Q4: What is known about Israel’s response?

A4: Most defense analysts correctly assessed that Israel would retaliate militarily. The question on everyone’s mind was the magnitude of the response. The Biden administration lobbied to minimize the strike to reduce further tit-for-tat attacks. If Israel’s attack was sufficiently limited, Iran may not respond, having dealt what it deems to be sufficient damage. That, at least, was the hope.

It increasingly appears that those hopes were actualized. Current reporting suggests Israel’s strike was limited and the IDF gave notice to U.S. policymakers before engaging Iran. The IRGC claims that its air defenses fended off the attack, which seems unlikely given Iranian capabilities but suggests that Iran will not respond.

Q5: What happens now?

A5: We’re back to a tenuous status quo. Iran has shown that attacks on diplomatic facilities—even those in Syria—will not be tolerated. Israel has shown that its air and missile defenses, when coordinated with the United States and regional partners, are extremely capable and that it will respond to Iranian attacks on Israeli territory. 

The Iran-Israel conflict also serves as a reminder that countries do not just stumble into war. Leaders climb onto the escalation ladder willingly and in turn generate dynamics that they cannot easily unmake. The question now is how the United States and others can unwind these dynamics for a more stable, peaceful security environment. Missile defense plays a critical role, but technology won’t save Israel from having to answer hard questions over its security strategy.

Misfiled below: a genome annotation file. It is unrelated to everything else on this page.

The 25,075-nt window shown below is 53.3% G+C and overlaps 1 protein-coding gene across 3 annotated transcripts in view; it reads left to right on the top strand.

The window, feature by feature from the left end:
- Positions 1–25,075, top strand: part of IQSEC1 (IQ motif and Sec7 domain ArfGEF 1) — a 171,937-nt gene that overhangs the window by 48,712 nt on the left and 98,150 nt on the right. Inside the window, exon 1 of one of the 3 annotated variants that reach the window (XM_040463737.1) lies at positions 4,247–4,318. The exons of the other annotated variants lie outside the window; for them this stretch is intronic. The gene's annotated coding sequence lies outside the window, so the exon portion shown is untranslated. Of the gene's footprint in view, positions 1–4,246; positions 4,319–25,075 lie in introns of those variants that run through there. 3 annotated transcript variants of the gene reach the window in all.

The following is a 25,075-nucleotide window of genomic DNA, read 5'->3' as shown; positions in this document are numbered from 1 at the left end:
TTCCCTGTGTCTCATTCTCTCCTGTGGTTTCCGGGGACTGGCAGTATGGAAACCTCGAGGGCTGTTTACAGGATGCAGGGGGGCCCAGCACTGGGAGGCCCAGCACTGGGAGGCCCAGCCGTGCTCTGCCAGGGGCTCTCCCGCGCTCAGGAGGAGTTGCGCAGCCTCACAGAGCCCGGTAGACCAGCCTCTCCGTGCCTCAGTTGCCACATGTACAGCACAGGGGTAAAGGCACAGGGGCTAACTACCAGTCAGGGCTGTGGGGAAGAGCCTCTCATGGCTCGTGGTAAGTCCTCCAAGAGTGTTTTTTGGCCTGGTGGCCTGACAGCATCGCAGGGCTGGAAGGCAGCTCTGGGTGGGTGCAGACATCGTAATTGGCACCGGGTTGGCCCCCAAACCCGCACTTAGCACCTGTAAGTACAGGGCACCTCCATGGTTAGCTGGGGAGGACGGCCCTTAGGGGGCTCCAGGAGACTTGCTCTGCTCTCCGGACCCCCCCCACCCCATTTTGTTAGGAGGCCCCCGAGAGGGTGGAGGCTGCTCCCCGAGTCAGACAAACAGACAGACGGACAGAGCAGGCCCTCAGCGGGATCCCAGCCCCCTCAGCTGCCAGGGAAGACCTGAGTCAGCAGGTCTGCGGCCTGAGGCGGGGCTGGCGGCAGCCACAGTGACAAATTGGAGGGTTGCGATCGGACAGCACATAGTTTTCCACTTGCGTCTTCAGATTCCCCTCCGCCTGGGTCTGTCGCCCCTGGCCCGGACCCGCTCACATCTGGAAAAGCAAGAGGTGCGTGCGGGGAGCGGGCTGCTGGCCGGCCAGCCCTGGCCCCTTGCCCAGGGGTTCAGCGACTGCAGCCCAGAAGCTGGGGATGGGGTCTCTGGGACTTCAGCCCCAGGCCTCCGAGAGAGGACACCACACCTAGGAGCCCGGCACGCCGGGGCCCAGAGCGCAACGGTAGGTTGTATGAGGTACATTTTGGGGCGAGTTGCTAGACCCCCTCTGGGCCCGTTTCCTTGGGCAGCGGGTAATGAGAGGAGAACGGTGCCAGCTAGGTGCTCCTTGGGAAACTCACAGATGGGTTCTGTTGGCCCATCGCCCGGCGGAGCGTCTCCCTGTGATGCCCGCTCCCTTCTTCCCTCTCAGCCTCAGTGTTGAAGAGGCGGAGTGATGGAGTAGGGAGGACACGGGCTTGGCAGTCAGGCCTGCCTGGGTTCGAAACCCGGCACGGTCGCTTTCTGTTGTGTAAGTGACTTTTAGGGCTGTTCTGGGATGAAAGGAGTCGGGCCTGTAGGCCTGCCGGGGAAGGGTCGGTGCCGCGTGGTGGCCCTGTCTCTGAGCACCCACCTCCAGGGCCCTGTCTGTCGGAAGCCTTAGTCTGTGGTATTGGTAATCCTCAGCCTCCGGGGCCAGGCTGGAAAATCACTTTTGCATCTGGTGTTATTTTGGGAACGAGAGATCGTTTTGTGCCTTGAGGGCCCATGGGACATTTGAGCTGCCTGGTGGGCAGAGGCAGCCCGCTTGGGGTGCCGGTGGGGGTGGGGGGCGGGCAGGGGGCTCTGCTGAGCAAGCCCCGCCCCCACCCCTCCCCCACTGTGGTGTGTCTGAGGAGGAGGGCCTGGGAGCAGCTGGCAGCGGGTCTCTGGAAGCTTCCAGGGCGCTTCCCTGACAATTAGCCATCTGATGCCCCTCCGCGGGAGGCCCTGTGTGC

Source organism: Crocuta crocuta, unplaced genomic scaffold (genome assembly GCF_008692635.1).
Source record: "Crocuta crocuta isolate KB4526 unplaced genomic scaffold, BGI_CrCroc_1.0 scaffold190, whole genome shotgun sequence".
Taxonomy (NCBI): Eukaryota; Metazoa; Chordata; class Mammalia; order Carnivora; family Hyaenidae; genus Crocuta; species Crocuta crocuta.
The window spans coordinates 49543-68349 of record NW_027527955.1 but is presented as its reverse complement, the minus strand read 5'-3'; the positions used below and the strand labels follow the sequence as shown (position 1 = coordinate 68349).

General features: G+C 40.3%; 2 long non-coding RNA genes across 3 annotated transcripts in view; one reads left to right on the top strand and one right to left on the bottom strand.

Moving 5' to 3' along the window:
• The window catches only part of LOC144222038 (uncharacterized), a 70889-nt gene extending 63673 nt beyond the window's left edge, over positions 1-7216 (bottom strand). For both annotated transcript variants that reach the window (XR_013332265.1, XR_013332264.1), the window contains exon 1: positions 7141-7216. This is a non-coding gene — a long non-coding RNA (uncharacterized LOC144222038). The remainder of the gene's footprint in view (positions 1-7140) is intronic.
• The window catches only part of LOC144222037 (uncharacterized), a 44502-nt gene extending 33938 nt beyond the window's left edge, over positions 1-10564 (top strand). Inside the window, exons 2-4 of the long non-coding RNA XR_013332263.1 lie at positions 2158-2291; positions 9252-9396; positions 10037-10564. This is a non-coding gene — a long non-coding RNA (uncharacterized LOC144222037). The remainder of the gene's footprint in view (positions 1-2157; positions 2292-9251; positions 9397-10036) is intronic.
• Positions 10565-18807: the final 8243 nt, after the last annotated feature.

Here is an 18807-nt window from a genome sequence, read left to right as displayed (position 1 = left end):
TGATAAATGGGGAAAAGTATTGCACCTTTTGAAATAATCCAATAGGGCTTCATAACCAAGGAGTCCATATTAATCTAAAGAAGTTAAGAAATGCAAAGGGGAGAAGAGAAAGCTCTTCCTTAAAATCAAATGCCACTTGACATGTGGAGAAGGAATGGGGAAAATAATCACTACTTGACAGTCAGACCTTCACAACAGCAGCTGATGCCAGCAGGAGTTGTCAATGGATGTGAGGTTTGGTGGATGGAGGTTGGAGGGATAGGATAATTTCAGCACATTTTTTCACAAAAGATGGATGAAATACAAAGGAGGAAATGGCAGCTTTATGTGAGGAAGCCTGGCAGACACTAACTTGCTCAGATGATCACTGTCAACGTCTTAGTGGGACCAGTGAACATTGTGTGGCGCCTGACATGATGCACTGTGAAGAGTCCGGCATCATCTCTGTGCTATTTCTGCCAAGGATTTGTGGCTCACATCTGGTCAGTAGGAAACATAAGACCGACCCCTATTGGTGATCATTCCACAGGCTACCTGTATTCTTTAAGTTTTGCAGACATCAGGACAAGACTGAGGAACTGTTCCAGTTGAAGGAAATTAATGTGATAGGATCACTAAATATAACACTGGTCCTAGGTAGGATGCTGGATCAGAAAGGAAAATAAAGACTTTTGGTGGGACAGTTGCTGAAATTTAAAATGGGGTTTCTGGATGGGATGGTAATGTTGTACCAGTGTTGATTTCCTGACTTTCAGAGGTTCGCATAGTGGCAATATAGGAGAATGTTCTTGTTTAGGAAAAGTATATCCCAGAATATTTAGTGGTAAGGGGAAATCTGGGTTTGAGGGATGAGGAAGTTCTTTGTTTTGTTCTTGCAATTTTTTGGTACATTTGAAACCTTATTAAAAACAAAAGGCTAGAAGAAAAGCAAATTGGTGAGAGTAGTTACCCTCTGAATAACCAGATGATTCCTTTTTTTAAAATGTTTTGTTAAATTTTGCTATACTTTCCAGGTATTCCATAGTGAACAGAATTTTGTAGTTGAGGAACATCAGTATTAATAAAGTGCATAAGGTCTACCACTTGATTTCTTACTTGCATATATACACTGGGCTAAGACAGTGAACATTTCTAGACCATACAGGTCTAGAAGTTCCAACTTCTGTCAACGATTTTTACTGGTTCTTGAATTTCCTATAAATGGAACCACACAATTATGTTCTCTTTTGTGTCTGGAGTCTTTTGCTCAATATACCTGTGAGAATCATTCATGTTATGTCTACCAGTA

Looking forward, Israeli policymakers will face difficult trade-offs in managing their national security priorities. Hamas’s October 7 attacks inevitably pulled Israel into Gaza, but Israeli policymakers have chosen a maximalist approach that has pushed allies and partners away. These same relationships, particularly with the United States and Israel’s Arab neighbors, are especially important given their mutual aims in deterring and defeating Iranian aggression. Perhaps this week’s conflict—and the cooperation it prompted—may serve as a reminder of that common goal.

Shaan Shaikh is a fellow and the deputy director of the Missile Defense Project at the Center for Strategic and International Studies (CSIS) in Washington, D.C. 

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Shaan Shaikh
Deputy Director and Fellow, Missile Defense Project